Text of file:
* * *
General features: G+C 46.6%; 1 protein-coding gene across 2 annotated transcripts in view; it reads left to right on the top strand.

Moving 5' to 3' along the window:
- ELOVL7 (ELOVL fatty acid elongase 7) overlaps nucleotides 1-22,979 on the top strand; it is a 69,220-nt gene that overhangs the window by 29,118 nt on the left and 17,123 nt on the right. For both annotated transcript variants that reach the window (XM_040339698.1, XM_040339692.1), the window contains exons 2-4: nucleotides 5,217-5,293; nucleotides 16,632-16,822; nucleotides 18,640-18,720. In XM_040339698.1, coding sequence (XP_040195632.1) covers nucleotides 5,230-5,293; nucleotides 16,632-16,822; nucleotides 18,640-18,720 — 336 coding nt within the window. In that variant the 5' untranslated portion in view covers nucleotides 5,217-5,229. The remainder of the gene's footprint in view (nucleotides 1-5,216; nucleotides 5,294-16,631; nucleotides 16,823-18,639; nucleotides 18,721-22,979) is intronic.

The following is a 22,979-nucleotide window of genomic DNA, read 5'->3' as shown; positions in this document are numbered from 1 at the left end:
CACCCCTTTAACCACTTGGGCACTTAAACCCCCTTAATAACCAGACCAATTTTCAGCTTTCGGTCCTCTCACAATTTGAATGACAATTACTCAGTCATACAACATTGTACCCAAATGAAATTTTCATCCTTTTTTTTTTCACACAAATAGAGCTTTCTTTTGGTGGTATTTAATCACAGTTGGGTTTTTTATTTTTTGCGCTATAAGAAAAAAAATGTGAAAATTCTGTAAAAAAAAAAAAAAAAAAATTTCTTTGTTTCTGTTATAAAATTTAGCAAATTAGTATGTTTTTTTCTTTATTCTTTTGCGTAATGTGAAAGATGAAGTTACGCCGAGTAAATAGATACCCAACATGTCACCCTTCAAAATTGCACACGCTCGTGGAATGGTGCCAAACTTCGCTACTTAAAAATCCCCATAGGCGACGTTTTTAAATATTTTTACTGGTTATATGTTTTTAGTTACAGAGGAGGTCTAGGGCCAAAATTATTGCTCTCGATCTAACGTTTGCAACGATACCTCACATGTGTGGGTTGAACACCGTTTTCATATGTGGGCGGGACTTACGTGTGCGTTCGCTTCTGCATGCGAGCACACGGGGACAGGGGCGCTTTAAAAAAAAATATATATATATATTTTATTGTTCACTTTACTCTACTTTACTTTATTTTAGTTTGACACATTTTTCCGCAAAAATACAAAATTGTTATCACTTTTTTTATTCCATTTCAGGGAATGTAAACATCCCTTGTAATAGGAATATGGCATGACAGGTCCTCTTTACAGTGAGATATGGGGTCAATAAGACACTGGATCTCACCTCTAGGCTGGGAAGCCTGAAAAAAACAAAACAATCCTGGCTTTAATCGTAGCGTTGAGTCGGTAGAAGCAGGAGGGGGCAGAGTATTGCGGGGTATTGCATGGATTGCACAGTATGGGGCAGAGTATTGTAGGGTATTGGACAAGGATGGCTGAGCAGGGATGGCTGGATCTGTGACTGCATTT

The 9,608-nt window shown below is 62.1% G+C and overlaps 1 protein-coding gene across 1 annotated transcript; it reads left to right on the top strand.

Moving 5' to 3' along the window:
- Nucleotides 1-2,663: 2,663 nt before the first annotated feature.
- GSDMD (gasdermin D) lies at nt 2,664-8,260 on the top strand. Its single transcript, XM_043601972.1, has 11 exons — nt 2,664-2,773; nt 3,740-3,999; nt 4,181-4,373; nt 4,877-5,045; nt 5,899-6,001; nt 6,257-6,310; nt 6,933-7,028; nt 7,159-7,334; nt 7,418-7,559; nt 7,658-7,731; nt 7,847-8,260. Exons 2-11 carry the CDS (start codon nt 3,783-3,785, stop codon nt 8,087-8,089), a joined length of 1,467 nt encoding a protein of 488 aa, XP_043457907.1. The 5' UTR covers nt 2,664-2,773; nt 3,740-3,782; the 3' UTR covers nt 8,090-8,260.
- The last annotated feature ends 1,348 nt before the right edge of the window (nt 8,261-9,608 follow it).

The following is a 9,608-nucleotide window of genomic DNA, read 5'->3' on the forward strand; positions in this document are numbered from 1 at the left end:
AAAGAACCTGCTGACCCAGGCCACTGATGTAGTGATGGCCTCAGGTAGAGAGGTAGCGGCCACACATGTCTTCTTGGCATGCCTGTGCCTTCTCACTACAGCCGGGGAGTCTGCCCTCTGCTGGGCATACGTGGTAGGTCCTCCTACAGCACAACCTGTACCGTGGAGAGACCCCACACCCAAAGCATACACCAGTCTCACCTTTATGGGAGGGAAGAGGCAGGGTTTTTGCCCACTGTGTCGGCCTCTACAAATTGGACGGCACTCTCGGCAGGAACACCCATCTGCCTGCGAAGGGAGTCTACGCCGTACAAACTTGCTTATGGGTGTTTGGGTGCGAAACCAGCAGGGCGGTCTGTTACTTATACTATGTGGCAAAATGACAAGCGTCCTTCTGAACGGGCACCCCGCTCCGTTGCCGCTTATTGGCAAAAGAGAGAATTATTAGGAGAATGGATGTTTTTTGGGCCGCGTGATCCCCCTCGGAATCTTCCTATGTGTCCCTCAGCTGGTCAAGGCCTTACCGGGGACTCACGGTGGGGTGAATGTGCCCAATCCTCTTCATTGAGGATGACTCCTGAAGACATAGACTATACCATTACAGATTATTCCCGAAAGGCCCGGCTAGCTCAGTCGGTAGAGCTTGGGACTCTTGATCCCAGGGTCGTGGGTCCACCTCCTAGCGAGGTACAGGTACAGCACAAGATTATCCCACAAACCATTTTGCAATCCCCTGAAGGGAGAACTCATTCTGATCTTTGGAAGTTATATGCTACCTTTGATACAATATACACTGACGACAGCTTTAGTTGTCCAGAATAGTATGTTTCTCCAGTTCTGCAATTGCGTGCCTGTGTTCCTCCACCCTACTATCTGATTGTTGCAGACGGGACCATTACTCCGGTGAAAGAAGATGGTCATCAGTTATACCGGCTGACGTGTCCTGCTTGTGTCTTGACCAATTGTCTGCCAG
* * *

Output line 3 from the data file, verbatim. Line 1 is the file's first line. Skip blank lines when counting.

- ELOVL7 (ELOVL fatty acid elongase 7) overlaps nucleotides 1-22,979 on the top strand; it is a 69,220-nt gene that overhangs the window by 29,118 nt on the left and 17,123 nt on the right. For both annotated transcript variants that reach the window (XM_040339698.1, XM_040339692.1), the window contains exons 2-4: nucleotides 5,217-5,293; nucleotides 16,632-16,822; nucleotides 18,640-18,720. In XM_040339698.1, coding sequence (XP_040195632.1) covers nucleotides 5,230-5,293; nucleotides 16,632-16,822; nucleotides 18,640-18,720 — 336 coding nt within the window. In that variant the 5' untranslated portion in view covers nucleotides 5,217-5,229. The remainder of the gene's footprint in view (nucleotides 1-5,216; nucleotides 5,294-16,631; nucleotides 16,823-18,639; nucleotides 18,721-22,979) is intronic.